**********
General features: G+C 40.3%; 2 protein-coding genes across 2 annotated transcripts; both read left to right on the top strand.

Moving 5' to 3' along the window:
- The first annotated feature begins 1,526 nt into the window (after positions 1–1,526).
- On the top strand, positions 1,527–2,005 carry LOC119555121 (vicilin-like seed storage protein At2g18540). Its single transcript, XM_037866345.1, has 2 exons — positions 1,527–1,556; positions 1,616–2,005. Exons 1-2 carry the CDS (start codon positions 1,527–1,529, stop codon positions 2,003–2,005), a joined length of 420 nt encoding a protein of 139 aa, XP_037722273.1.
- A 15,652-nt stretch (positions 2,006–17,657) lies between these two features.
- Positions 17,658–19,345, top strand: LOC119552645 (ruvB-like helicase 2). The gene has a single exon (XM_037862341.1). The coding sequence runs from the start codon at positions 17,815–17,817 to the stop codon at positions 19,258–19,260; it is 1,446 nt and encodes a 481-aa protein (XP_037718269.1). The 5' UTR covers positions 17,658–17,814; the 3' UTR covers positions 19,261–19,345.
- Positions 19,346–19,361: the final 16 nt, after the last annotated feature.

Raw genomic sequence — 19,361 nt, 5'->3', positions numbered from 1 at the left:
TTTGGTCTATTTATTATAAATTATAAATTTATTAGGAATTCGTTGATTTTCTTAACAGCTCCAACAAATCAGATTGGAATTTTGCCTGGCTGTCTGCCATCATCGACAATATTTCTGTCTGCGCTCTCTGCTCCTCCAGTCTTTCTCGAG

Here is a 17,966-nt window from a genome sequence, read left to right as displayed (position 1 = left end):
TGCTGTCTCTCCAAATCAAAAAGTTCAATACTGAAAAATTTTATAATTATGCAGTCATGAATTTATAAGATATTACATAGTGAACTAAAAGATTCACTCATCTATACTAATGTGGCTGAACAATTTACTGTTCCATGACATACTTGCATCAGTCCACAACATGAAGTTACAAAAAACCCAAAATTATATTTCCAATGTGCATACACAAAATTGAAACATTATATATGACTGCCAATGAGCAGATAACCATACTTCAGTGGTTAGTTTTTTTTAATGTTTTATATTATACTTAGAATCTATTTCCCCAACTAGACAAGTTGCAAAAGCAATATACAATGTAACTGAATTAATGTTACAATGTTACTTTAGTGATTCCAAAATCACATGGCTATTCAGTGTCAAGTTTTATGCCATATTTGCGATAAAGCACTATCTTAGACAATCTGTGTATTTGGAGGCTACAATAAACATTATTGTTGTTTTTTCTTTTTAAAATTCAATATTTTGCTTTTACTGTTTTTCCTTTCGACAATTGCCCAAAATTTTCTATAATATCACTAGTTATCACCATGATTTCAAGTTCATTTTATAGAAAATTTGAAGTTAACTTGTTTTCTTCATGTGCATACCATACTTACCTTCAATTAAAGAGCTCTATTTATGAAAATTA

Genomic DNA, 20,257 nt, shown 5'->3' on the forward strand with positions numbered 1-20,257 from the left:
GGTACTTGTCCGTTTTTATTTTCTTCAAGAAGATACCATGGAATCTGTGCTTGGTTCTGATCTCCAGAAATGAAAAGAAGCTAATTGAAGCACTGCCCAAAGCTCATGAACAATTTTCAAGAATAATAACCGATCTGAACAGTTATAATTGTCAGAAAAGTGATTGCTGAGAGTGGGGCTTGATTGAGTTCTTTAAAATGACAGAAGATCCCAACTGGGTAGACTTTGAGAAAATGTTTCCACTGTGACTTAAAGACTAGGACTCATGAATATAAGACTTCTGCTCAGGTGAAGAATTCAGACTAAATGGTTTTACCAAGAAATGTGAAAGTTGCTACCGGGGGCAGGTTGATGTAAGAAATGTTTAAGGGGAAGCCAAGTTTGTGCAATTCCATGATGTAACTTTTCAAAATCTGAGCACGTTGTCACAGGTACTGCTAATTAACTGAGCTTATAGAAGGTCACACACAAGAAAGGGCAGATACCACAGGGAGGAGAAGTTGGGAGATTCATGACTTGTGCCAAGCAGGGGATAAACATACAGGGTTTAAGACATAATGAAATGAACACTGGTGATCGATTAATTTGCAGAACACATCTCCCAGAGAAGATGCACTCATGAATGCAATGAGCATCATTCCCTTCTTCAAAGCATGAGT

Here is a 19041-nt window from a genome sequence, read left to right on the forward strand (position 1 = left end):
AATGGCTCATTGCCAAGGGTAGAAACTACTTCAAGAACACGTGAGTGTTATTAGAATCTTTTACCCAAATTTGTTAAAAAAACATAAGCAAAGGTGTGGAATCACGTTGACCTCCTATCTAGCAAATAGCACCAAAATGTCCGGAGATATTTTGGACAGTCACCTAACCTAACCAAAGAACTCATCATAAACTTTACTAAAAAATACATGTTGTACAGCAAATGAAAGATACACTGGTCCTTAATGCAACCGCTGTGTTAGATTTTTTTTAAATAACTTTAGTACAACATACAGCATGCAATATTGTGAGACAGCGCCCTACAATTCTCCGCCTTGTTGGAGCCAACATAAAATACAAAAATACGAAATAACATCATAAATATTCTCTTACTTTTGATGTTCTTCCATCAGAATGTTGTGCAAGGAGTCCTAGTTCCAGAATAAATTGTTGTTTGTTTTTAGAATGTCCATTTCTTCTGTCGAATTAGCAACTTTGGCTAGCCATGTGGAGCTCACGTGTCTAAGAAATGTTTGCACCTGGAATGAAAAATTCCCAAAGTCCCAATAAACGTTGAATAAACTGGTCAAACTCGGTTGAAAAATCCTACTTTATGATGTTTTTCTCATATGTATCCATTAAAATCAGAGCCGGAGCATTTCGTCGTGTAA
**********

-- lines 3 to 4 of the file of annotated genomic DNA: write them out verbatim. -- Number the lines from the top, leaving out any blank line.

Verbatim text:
- The first annotated feature begins 1,526 nt into the window (after positions 1–1,526).
- On the top strand, positions 1,527–2,005 carry LOC119555121 (vicilin-like seed storage protein At2g18540). Its single transcript, XM_037866345.1, has 2 exons — positions 1,527–1,556; positions 1,616–2,005. Exons 1-2 carry the CDS (start codon positions 1,527–1,529, stop codon positions 2,003–2,005), a joined length of 420 nt encoding a protein of 139 aa, XP_037722273.1.